Photos of the Week – April 10, 2020

Spring weather has been bouncing around as usual this year. Accordingly, we had an ice storm and 75 degree F temperatures within the same week. Photos from last week reflect that. Life and beauty continues, despite the pandemic and everything associated with it. Please stay safe.

As the sun shone and temperatures rose in the days following the (mild) ice storm, ice that coated signs, fences, trees, and more started slipping and falling off in sheets and chunks.
An ice coated fence post and barbed wire.
Even on prairie grasses, it was obvious which direction the wind had blown during the storm.
This grass leaf floated gently on a stream, surrounded by ripples and reflected color.
This bubble floated downstream toward me and lodged long enough for me to photograph it. When I noticed my reflection in the bubble, I waved at myself (and now at you!)
This cute little snail was one of many moving around in a wet meadow after temperatures warmed up.

I’ve been trying to photograph as much as I can in our yard, hoping to highlight the nature that can be found right outside your window or door right now. I’ll share more of those backyard photos in coming weeks, but this week I’ll focus on one gorgeous plains garter snake that was warming itself in our garden while Kim and I were working in the yard.

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About Chris Helzer

Chris Helzer is the Director of Science for The Nature Conservancy in Nebraska. His main role is to evaluate and capture lessons from the Conservancy’s land management and restoration work and then share those lessons with other landowners – both private and public. In addition, Chris works to raise awareness about the importance of prairies and their conservation through his writing, photography, and presentations to various groups. Chris is also the author of "The Ecology and Management of Prairies in the Central United States", published by the University of Iowa Press. He lives in Aurora, Nebraska with his wife Kim and their children.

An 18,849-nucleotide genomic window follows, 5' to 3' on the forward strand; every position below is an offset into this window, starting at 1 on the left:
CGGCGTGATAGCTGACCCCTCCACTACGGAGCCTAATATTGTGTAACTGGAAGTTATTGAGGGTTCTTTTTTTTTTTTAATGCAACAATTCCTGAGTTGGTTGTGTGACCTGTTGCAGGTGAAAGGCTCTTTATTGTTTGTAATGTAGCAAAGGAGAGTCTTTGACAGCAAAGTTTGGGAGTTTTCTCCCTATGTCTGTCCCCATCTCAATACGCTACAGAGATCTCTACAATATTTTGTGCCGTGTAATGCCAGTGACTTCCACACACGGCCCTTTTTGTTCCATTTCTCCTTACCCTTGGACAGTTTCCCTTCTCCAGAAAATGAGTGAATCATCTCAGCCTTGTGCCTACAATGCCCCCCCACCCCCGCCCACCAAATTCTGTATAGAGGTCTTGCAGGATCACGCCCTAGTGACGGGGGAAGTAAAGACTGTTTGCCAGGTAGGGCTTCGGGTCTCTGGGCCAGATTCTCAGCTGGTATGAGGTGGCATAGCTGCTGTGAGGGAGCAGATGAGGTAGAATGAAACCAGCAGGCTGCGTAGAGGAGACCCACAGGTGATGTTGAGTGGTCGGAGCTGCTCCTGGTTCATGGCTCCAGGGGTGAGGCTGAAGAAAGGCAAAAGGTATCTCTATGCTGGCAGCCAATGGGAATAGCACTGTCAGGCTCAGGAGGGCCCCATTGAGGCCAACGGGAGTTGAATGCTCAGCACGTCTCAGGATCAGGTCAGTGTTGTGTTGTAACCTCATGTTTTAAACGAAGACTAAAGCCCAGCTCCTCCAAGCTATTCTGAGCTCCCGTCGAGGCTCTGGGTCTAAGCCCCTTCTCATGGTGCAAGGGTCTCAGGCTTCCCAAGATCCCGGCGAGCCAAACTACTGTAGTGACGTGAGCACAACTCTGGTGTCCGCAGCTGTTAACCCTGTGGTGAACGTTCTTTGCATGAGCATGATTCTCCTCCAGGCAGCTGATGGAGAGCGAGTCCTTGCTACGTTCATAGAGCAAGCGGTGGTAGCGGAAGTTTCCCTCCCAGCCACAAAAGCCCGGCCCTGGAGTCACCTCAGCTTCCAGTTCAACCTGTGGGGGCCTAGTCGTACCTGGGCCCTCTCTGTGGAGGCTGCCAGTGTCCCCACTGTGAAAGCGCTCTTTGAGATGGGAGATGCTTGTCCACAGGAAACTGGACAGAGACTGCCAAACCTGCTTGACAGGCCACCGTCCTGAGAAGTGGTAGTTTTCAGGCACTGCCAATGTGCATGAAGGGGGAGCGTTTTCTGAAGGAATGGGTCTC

5 thoughts on “Photos of the Week – April 10, 2020

  1. Chris, was the wind from the icy side or the other side? My experience with ice storms in the Houston area is very limited. I would have thought the sunshine had melted the ice on the dry side of the grass stalk. Thanks for sending your weather in our direction. It was 90 degrees here yesterday with high humidity felt like 99, but 73 and sunny now.

    • Iris, that’s a great question. In this case, the wind was from the icy side. You’re right, though, that ice often melts fastest on the sunny side of grasses, and other ‘structures’. Often, as in this case, both can be true. Ice storms are usually accompanied by north winds in our area and the sun warms up the south side of things because we’re in the northern hemisphere!
      90 degrees seems otherwordly from our more northern perspective. I was in Houston last summer in June and really enjoyed my time there – but I’m not sure I’m hardy enough to survive the summer heat where you live! I’m impressed with all of you who can!

      • My guess was that the wind was coming from the side without ice. I had thought the rain drops would have been blown to the down wind side of the stem where they would have frozen as they had ran down the stem. Since you observed the storm, you would know the direction of the wind. So much for my logic being able to prediction this one.


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